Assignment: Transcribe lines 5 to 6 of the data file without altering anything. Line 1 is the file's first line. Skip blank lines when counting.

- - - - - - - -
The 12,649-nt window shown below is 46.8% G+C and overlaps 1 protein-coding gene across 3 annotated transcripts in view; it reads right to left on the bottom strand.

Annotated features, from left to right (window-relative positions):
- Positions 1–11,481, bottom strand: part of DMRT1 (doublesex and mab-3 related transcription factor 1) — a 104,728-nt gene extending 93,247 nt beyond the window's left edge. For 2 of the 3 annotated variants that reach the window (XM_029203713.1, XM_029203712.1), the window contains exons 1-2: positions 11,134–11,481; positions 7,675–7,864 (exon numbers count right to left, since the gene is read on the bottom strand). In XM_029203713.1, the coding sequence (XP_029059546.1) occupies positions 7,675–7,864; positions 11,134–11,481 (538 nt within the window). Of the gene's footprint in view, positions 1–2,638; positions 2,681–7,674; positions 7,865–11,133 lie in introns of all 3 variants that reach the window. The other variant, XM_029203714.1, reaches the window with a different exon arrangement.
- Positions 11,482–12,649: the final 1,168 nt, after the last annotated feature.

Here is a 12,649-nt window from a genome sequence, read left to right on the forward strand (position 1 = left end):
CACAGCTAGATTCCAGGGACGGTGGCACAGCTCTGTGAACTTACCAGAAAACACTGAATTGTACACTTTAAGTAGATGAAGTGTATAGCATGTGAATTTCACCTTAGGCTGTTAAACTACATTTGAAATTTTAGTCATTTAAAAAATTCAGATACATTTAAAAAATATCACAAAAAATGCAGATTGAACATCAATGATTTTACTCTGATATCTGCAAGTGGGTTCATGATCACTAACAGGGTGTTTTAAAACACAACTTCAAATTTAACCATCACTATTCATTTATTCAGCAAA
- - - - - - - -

Here is a 12,649-nt window from a genome sequence, read left to right on the forward strand (position 1 = left end):
CACAGCTAGATTCCAGGGACGGTGGCACAGCTCTGTGAACTTACCAGAAAACACTGAATTGTACACTTTAAGTAGATGAAGTGTATAGCATGTGAATTTCACCTTAGGCTGTTAAACTACATTTGAAATTTTAGTCATTTAAAAAATTCAGATACATTTAAAAAATATCACAAAAAATGCAGATTGAACATCAATGATTTTACTCTGATATCTGCAAGTGGGTTCATGATCACTAACAGGGTGTTTTAAAACACAACTTCAAATTTAACCATCACTATTCATTTATTCAGCAAA